At Risk in Sonoma County
Lucas Murillo spends many days introducing kids to the natural world. An AmeriCorps member for Conservation Corps North Bay, Lucas builds trails and manages invasive plants at Pepperwood Preserve near Santa Rosa. He also teaches elementary school students. “It’s funny to hear what the kids say—‘will we see tigers?’” Lucas says. “It’s great to introduce them to the outdoors, and to tell them they can go to their local park and see the same thing.”
A graduate of the University of California at Santa Cruz, Lucas grew up in Concord, hiking Mount Diablo. Sonoma County is a new home for him. “It is so green com- pared to where I come from,” he says. “People here want to preserve the environment, like it’s part of preserving their backyard.”
The next decade will be important for Sonoma County. While it can proudly boast urban growth boundaries around each of its nine cities, the county lands remain open. Rural residentialLand designated in the city or county general plan and zoning ordinance for buildings consisting only of dwelling units. May be improved, vacant, or unimproved. development of these properties continues to pose the single largest threat to preserving productive farm and ranch land, and disrupts contiguous wildlife habitat. Over 250,000 acres of Sonoma County’s green- belt remains minimally protected; another nearly 500,000 acres have only medium protection. Innovative growth managementA local program limiting the rate of community growth. Communities use a wide range of techniques to determine the amount, type, and rate of development desired by the community and to channel that growth into designated areas. Growth management policies can be implemented through growth rates, zoningThe division of a city or county by legislative regulations into areas, or zones, which specify allowable uses for real property and size restrictions for buildings within these areas; a program that implements policies of the general plan., capital improvement programs, public facilities ordinances, urban limit lines, standards for levels of service, and other programs. Examples include an annual cap on the number of building permits issued, tying new development intensityThe degree to which land is used. 0ften used interchangeably with densityThe amount of development per acre permitted on a parcelA lot, or contiguous group of lots, in single ownership or under single control, usually considered a unit for purposes of development. under the applicable zoning., intensity has a broader — though less clear — meaning, referring to levels of concentration or activity in uses such as residentialLand designated in the city or county general plan and zoning ordinance for buildings consisting only of dwelling units. May be improved, vacant, or unimproved., commercialA land use classification that permits facilities for the buying and selling of commodities and services., industrial, agricultural, recreation or parking. to infrastructureA general term for public (and quasi-public) services and facilities, such as sewage-disposal systems, water-supply systems, other utility systems, and roads. capacity, or limiting the location of new development. (See Congestion management plan.) measures may be necessary to protect these vital lands.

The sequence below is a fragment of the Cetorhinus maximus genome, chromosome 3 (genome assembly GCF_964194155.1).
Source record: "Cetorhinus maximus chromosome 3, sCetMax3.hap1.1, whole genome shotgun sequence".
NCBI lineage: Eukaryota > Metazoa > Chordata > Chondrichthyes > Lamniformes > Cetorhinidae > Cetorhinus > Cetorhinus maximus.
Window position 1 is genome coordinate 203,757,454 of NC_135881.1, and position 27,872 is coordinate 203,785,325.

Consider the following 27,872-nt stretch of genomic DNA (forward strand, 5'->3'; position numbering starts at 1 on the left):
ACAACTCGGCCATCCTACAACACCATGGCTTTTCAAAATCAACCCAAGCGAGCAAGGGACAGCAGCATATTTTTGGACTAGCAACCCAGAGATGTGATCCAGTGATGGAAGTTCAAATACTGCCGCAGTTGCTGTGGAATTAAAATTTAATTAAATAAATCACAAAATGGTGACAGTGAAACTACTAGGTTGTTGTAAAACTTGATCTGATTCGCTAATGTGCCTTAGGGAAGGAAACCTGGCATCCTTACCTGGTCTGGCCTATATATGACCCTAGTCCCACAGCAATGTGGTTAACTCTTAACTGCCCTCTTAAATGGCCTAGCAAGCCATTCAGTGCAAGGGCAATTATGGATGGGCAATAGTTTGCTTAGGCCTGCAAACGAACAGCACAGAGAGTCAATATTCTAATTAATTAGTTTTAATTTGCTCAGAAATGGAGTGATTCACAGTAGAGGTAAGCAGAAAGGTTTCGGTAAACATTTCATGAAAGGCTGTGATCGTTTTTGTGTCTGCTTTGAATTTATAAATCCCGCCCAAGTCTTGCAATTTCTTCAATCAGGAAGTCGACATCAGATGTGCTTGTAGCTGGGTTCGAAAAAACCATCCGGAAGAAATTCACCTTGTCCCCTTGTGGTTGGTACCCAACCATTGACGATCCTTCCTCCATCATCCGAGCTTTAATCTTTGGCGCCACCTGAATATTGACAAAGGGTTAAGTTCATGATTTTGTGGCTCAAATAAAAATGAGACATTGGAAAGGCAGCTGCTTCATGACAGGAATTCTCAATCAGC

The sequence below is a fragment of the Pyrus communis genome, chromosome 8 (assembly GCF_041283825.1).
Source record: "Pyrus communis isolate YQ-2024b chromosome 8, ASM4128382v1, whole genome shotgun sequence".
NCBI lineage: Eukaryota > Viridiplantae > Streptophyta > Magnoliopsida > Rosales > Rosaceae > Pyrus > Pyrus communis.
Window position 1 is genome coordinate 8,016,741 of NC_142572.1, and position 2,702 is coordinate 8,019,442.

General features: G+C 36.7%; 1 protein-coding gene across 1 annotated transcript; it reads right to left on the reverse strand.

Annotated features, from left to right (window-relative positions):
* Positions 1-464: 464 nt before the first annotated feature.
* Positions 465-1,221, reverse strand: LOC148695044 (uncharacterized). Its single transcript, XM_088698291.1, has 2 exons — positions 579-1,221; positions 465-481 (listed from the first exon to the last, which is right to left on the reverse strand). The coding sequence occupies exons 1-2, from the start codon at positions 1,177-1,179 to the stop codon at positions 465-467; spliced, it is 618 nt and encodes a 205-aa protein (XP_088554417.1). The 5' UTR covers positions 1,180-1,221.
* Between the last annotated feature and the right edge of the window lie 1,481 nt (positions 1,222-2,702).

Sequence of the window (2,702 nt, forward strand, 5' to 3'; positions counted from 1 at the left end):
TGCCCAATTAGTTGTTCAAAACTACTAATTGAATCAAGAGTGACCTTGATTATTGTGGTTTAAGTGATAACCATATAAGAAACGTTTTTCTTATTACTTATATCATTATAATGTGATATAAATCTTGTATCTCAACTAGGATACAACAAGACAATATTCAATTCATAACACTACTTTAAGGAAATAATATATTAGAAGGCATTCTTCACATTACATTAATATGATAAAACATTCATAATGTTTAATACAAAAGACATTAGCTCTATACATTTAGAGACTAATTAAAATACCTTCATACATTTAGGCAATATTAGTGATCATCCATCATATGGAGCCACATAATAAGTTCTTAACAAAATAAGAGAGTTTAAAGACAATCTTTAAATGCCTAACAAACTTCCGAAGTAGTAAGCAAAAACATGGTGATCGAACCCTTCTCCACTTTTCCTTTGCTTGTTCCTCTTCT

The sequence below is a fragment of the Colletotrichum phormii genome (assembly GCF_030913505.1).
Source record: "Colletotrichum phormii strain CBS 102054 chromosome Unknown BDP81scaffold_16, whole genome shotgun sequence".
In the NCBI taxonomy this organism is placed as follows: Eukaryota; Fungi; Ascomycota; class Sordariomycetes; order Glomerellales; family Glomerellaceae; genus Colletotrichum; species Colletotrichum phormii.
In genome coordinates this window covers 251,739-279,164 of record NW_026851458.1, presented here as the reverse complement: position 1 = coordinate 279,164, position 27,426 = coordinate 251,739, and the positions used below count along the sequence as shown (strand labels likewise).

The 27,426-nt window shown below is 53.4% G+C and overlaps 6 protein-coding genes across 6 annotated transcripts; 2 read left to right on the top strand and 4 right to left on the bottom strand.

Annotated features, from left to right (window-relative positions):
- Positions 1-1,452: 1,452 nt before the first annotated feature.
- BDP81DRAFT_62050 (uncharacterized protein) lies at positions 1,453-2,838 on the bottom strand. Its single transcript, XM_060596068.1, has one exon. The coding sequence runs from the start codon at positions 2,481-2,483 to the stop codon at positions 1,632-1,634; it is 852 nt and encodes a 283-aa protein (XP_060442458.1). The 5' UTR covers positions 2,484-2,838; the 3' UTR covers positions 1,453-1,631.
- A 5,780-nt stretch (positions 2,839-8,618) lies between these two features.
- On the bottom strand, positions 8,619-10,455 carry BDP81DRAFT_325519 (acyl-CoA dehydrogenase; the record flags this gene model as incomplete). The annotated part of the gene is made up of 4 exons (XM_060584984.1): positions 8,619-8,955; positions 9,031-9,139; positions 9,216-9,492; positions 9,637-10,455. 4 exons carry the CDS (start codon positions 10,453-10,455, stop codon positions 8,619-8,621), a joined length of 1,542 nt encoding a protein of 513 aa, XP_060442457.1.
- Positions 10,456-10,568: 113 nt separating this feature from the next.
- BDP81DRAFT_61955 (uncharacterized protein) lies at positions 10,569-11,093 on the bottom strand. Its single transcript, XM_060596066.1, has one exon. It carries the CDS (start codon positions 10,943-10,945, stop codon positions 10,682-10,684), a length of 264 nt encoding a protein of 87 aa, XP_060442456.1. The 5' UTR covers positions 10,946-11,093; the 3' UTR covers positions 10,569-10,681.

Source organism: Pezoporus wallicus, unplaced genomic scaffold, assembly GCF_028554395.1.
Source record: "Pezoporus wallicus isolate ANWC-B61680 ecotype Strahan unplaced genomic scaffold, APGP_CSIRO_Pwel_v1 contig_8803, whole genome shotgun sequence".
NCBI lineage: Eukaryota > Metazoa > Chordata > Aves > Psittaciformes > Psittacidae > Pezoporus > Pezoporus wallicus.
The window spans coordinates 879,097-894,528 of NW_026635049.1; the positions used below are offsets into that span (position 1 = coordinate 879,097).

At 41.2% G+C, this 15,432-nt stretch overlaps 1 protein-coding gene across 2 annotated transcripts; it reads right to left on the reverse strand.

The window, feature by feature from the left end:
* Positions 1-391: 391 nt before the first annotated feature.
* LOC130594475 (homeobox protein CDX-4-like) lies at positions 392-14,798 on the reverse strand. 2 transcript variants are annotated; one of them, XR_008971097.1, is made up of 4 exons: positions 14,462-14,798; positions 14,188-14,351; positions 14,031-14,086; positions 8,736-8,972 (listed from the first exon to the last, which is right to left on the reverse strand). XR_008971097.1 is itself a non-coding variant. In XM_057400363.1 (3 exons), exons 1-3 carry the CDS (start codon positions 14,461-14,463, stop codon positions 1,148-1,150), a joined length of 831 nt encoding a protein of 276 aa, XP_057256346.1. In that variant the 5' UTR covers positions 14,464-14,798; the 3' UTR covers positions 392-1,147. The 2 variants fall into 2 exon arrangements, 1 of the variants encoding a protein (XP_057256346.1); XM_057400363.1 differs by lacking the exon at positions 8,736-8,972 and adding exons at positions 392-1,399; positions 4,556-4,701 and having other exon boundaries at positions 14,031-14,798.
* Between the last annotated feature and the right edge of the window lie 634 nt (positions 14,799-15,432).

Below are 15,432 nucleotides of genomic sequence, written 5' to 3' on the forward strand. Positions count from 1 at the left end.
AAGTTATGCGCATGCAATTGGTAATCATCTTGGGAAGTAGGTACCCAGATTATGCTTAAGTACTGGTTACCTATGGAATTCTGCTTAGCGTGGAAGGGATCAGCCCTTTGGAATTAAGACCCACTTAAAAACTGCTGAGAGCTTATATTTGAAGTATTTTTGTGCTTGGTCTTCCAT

Protecting the landscape is important to Sonoma County residents; in 2006, 76% of voters supported reauthorizing the Sonoma County Agricultural Preservation and Open SpaceAny parcelA lot, or contiguous group of lots, in single ownership or under single control, usually considered a unit for purposes of development. or area of land or water that is essentially unimproved and devoted to an open space use for the purposes of (1) the preservation of natural resources, (2) the managed production of resources, (3) outdoor recreation, or (4) public health and safety. District for another 20 years with a 25-cent sales tax. Smart land management practices combined with the permanent protection work of the Sonoma Land Trust and others will benefit wildlife and residents.